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One question that will change the way you understand people

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I’m not a big romantic drama guy, but you might be surprised by the insights into human nature some of those movies can give you.

I recently watched this movie Cherry with Tom Holland. It’s about a kid returning from the army with PTSD and making really bad choices that change the entire trajectory of his life.

It starts with his love story and one scene stood out.

He’s fantasizing about his future life with this dream girl and the narration goes:

Can you look back to when you met the one you loved the most and remember exactly how it was? Not as in where you were or what she was wearing, but rather in what you saw in her that made you say, Yes, this is what I came here for.

At the risk of ruining the idyllic experience for you, I’d say that this is the perfect frame for understanding your customers.

When you ask them questions you shouldn’t just settle for the surface level details of their experience buying from you (or from a competitor). But rather, dig deeper, get to the feelings and emotions that moved them to making that decision.

These feelings often manifest as a mirror. Prospects see something in your product or service that makes them say “yes this is what I came here for”.

How do you dig this deep?

Luckily for us, someone else figured out a great research approach. Master biographer Robert Caro just asks one question in his interviews, over and over: “What did you see?“.

It’s a question that cuts to the core of his pursuit for vivid, sensory detail in his narratives. It’s a deceptively simple question that unpacks rich, descriptive layers of a scene or an event from a witness’s perspective.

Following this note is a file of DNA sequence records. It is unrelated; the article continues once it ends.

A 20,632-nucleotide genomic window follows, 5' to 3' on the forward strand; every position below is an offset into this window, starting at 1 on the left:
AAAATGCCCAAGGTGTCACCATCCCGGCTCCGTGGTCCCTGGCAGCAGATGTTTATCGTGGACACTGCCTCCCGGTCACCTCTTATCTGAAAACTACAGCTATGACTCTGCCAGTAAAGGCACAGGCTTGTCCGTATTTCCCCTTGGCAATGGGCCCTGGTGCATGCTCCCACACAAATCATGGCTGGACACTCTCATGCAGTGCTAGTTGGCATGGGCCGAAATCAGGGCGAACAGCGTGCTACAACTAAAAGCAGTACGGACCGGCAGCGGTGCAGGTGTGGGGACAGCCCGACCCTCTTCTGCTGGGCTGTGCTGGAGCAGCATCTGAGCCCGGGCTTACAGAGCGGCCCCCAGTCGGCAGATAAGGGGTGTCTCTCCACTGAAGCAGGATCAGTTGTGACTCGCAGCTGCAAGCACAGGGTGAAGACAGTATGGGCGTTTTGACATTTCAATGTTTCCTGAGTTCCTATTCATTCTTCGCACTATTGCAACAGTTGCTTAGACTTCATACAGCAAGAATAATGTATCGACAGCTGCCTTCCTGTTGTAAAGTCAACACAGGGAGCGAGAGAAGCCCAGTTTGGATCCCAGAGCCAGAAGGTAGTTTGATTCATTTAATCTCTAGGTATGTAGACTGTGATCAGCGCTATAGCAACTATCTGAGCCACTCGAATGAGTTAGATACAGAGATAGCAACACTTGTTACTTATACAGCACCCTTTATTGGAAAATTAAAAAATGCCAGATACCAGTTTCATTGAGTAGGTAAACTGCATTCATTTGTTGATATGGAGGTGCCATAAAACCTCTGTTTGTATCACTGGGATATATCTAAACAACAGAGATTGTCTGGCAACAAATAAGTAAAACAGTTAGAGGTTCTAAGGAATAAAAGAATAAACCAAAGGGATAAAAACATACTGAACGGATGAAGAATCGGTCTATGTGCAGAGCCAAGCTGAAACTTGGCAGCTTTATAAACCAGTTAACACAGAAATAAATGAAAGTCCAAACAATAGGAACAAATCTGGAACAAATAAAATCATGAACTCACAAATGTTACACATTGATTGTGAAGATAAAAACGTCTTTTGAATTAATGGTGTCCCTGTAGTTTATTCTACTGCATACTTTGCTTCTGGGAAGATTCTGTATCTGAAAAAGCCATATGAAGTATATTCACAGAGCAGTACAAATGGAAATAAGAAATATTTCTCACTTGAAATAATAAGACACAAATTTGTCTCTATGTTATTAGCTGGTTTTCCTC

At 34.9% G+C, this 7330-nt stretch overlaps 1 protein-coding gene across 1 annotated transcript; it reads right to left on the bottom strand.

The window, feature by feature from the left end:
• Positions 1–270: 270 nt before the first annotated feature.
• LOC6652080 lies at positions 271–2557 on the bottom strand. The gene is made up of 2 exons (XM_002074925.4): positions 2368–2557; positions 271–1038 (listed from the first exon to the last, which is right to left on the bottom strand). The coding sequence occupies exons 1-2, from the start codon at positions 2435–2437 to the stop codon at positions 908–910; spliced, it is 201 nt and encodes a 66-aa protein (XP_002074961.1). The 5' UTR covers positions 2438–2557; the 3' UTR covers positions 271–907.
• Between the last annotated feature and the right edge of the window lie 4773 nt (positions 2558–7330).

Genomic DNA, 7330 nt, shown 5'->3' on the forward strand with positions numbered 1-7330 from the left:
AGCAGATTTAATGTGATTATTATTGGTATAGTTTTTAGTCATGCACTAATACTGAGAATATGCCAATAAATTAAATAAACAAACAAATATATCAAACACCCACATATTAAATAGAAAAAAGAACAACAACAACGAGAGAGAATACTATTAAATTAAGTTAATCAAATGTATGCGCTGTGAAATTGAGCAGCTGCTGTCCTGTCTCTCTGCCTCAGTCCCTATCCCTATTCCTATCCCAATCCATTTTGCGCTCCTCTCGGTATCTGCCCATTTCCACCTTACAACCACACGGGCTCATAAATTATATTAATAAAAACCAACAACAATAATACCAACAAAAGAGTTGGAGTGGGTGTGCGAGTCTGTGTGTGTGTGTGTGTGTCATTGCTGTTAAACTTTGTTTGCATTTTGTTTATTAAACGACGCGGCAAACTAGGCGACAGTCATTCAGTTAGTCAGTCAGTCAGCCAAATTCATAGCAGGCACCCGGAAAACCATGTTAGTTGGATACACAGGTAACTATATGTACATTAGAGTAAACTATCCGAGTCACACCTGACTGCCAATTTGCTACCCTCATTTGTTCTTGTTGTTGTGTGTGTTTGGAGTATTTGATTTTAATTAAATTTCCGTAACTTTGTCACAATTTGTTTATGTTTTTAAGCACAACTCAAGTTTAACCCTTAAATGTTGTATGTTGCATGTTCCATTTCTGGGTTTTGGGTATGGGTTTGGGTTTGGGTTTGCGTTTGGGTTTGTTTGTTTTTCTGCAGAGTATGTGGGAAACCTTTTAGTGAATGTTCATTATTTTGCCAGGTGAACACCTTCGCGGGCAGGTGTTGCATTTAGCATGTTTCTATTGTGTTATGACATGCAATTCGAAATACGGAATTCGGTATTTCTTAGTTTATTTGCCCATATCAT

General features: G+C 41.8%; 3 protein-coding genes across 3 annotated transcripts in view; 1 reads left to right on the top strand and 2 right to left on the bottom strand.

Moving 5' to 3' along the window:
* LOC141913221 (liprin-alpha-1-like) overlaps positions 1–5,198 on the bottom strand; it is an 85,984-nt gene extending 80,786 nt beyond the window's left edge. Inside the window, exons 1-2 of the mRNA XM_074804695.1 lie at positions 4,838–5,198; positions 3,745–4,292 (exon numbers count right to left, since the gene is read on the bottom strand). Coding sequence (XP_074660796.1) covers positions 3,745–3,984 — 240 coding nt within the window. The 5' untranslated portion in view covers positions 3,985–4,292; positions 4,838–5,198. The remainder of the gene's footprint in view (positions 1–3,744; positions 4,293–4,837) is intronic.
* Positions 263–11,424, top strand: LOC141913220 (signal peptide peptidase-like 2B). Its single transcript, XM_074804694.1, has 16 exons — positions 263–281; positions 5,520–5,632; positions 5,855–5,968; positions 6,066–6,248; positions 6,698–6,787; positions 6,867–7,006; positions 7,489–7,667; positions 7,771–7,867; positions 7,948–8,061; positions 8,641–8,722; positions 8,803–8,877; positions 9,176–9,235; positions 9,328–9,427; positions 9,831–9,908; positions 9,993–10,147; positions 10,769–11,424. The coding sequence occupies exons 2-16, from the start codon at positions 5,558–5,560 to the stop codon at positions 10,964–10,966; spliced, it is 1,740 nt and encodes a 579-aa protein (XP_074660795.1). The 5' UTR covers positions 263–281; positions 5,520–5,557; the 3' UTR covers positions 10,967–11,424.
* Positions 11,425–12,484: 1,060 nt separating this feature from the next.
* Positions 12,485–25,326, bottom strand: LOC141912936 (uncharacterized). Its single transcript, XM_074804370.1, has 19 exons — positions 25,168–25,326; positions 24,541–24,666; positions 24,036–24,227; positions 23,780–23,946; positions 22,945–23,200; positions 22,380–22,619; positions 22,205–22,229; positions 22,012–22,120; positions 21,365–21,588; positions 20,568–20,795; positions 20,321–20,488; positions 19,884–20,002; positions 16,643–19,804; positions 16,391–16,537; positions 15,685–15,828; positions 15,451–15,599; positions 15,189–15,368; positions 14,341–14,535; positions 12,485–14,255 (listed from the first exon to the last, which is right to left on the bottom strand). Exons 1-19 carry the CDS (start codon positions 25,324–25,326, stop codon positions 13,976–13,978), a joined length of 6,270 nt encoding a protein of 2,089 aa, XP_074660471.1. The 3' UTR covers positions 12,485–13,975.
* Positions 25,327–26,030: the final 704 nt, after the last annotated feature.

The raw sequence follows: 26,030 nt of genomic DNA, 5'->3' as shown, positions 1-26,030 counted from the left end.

Here’s why this question is so powerful:

  • Evokes sensory details: Asking “What did you see?” prompts the person to go over not just the events, but the visual elements, the setting, the players, and the atmosphere. It can elicit details that might otherwise be considered too mundane or obvious to mention, but which are crucial for setting a scene or understanding a situation.
  • Encourages specificity: This question steers the respondent away from generalities and abstract summaries. It demands specifics, which are the building blocks of a compelling narrative.
  • Unlocks memories: Visual cues are often strong triggers for memory. By asking someone to describe what they saw, Caro can unlock a flood of other details and memories associated with the visual elements.
  • Reveals the witness’s perspective: It also subtly invites the interviewee to share their own point of view, which can illuminate their personal biases, focus, and feelings about the event.
  • Bypasses prepared narratives: When people prepare to be interviewed, they often rehearse certain stories or points they want to make. Asking them to describe what they saw can circumvent these prepared narratives and lead to more spontaneous and revealing accounts.